This lesson focuses on the relationship among gender, education, and economic opportunities. This requires that students have an understanding of key concepts including gender, sex (i.e., boy/girl), equity, and equality. Students must also understand that improving outcomes and rights for girls and women does not mean reducing outcomes and opportunities for boys and men.
Guiding Questions: What does ‘gender’ mean and how can it impact the opportunities you have? What are common gender-based barriers and opportunities in terms of education and work? How can improving opportunities for girls and women benefit boys and men? What can consumers do?
Environmental Sustainability and Fair Trade
Students should have a basic understanding of environmental concepts including ecosystems, biodiversity, and water quality. The lesson explores how the environment is impacted by coffee production, and how specific growing practices can lessen the impact and benefit the community.
Guiding Questions: Where do things I use each day come from? Where does my waste go? How is coffee grown, and what are the environmental impacts? How does the Fair Trade model for growing coffee affect farmers, the community, and the environment? How do I know if claims about food products are true?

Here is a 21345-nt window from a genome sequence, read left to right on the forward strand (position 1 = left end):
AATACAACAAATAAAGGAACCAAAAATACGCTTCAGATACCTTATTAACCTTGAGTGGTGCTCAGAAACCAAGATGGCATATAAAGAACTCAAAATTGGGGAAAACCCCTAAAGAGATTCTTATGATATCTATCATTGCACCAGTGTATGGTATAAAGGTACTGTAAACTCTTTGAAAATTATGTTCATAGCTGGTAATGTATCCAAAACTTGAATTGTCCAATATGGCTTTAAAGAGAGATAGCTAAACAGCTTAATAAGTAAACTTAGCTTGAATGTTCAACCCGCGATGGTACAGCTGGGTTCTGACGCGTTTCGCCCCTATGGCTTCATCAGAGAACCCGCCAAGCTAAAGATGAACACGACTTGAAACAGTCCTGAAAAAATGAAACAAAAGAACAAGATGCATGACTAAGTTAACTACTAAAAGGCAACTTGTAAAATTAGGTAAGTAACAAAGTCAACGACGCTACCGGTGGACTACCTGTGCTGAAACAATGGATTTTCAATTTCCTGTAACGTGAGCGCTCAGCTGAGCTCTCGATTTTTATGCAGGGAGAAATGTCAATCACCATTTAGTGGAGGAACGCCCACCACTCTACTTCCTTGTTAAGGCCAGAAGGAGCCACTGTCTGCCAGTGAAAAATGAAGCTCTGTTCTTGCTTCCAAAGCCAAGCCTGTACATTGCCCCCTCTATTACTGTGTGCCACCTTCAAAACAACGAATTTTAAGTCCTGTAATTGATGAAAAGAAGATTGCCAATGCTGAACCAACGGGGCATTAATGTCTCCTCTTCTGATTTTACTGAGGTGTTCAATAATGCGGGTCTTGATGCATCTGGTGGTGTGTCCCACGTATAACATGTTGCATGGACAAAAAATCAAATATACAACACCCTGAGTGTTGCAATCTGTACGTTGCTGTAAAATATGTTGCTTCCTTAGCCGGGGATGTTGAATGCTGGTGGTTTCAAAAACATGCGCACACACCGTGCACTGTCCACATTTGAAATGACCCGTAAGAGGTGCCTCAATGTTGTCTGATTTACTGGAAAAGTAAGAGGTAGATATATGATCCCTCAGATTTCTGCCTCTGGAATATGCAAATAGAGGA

“Our goal was to understand as fully as possible the connection between Fair Trade and the Environment, so we spent a full amount of time on each of the lessons.”
– Laura Taylor, Sixth Grade Middle School Advisory, Media-Providence Friends School
Child Labor and Fair Trade
It’s not uncommon for children to ‘work’. Chores, babysitting, helping on family farms, restaurant jobs, and paper routes may all be considered work. In contrast is ‘child labor,’ defined by the International Labor Organization as “work that children should not be doing because they are too young to work, or – if they are old enough to work – because it is dangerous or otherwise unsuitable for them.”
Guiding Questions: How do you define ‘work’? What are the different types of work children perform in different parts of the world? How can we differentiate between work that helps children, families, and communities, and work that is dangerous or otherwise harmful? Why do some children work in dangerous and harmful conditions?
An Educator’s Guide to Fair Trade
This document is a guide to accompany a curriculum series on Fair Trade designed for grades 6-12.
The series offers teachers four collections of differentiated lessons for use in economics, geography, language arts, or social studies courses. Each collection is provided in a single document that contains Teacher Notes followed by complete student materials for all activities.
The Educator’s Guide includes a comparison of Free Trade versus Fair Trade, a master vocabulary list, a master resource list, and resources on effective instructional strategies.
Contact National Organizer Suzi Hiza at firstname.lastname@example.org or 510.844.1656
We’re thrilled that you want to bring Fair Trade into your classroom.
Thank you for your commitment to Fair Trade education!